The insurers should be notified as soon as possible. They will require a veterinary certificate confirming the identity of the horse and the reason why it was destroyed and may also ask for a post mortem examination.
It is the horse owner’s responsibility to arrange for collection, cremation or disposal and to pay the company concerned. There are several companies in the local area that can provide various services and we can provide details on request.
The cost of disposal varies depending on how the horse is euthanased, if cremation is required and if any ashes are requested. Individual requirements can be discussed at the time and an estimate of costs can be either given by us or the company you choose to use.
As well as collection and disposal costs, there is a fee charged for the actual euthanasia and visit (where required). Currently Bell Equine charges £69.84 (+ VAT) for using a gun, plus sedation (usually £35-40 + VAT). Euthanasia by lethal injection costs £161.72 (+ VAT), for Thoroughbred sized horses (possibly more for a heavier horse) plus sedation (again usually £35-40 + VAT).
Another additional cost would potentially be for a post mortem, which may be required by your insurance company (but rarely covered by insurance). The costs for this would vary depending on what is required. Occasionally we will ask you if we can perform a post mortem to help all of us to understand more about the diseases affecting the horses under our care. In such cases we would not charge. If you do not want a post mortem performed, please tell us and we will respect your wishes.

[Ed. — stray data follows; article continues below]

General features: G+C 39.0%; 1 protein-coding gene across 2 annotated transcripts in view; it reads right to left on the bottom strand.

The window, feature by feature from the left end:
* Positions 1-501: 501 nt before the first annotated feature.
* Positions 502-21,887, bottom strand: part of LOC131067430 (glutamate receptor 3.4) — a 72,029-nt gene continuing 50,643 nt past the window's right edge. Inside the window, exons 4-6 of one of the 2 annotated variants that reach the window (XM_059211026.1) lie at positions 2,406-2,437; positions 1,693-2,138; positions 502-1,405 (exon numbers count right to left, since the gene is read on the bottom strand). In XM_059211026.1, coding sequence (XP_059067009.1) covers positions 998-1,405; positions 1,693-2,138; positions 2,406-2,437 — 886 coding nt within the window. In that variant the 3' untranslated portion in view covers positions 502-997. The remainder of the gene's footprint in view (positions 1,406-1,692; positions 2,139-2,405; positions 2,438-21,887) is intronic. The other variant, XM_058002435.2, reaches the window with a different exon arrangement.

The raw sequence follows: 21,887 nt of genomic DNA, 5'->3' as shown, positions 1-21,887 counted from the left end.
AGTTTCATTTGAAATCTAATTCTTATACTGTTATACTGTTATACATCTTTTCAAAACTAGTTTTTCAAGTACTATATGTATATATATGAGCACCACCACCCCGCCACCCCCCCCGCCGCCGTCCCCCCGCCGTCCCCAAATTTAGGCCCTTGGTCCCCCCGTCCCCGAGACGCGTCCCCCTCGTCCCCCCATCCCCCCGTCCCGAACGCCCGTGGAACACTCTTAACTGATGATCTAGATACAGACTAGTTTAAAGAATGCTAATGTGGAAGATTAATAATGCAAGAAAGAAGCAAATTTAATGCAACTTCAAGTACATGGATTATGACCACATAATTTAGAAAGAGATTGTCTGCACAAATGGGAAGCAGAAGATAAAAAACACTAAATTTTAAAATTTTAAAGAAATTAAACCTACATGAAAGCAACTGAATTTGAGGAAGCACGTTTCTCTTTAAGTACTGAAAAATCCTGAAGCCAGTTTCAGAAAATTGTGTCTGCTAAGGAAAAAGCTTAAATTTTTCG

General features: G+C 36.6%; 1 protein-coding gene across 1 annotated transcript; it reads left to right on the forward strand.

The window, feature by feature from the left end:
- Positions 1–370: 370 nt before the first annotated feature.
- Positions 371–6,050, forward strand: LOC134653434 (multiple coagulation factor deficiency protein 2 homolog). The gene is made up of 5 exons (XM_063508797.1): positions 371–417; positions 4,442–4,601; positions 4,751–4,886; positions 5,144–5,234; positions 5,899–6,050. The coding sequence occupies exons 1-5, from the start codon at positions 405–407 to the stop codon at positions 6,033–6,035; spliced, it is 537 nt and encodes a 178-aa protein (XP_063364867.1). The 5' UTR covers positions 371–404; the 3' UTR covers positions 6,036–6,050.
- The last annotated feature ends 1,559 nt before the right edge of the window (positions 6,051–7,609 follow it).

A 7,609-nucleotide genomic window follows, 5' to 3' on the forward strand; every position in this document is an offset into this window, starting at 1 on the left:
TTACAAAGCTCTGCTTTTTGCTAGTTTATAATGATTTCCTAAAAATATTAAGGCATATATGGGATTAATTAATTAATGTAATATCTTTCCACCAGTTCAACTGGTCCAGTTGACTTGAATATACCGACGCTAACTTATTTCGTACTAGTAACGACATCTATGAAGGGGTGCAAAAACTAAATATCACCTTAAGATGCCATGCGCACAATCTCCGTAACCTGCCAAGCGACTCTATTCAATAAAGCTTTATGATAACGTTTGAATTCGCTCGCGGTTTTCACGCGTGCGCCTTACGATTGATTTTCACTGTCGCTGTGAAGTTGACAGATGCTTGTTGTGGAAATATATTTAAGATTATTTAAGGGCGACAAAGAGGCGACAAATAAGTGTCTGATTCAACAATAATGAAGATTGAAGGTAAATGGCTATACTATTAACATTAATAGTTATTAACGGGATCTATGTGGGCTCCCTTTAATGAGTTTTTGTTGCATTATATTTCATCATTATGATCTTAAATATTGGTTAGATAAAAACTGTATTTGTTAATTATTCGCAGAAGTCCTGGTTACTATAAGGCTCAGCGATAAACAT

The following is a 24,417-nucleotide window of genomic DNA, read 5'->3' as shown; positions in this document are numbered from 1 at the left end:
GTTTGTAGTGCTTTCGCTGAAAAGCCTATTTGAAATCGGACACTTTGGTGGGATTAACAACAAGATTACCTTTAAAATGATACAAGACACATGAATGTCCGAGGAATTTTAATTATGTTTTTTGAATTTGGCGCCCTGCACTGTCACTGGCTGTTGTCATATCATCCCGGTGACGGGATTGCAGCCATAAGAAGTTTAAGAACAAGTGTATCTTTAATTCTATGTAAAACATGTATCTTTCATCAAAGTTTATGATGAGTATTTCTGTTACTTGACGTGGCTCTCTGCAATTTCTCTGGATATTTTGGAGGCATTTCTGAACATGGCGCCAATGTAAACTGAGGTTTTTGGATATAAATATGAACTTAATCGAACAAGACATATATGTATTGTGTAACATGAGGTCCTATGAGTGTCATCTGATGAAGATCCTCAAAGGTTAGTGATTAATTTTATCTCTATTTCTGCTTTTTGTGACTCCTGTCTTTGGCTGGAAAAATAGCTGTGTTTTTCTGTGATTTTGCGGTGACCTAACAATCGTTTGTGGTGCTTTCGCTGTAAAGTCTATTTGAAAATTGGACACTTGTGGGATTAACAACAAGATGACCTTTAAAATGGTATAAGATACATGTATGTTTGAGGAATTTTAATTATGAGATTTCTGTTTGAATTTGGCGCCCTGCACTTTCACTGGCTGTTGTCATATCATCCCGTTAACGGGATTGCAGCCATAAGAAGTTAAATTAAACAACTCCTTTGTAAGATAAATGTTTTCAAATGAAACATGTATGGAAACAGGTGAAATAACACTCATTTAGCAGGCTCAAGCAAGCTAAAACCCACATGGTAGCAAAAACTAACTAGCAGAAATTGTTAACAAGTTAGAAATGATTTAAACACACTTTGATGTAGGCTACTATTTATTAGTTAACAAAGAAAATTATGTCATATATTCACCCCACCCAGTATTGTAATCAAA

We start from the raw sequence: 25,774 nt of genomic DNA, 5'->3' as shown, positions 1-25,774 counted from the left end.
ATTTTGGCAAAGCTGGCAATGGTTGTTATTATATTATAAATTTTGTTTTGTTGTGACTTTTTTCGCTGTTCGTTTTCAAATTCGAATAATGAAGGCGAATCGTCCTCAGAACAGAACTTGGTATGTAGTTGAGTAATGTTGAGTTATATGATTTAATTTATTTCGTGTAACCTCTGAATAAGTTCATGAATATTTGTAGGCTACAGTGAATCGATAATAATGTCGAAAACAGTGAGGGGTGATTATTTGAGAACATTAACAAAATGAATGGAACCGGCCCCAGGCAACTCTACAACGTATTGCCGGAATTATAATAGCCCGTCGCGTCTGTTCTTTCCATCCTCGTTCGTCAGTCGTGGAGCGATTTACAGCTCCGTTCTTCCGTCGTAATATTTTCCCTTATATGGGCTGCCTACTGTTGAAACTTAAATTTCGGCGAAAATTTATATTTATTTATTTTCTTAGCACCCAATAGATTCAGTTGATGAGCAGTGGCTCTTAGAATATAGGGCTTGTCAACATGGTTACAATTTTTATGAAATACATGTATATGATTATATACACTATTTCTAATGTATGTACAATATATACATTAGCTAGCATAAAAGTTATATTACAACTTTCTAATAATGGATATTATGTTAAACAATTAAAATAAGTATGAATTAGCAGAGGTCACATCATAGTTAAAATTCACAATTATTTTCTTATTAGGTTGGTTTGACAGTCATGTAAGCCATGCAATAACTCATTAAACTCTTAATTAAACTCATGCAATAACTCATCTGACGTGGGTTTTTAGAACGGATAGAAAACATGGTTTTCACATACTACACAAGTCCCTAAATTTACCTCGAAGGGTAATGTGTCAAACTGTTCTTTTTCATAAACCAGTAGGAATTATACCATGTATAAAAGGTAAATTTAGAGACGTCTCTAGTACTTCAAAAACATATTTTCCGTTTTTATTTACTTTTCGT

If you have any queries or concerns regarding any aspect of this topic, please do not hesitate to contact us, either on the main office number 01622 813700 or speak directly to the vet looking after your horse.
For more information, see the below websites which offer further advice, support and councelling schemes.
World Horse Welfare - 'End of Life' and the 'Just in Case' schemes to help guide you through the process.
British Horse Society - advice, guidance and a councelling service through the 'Friends at the End' scheme.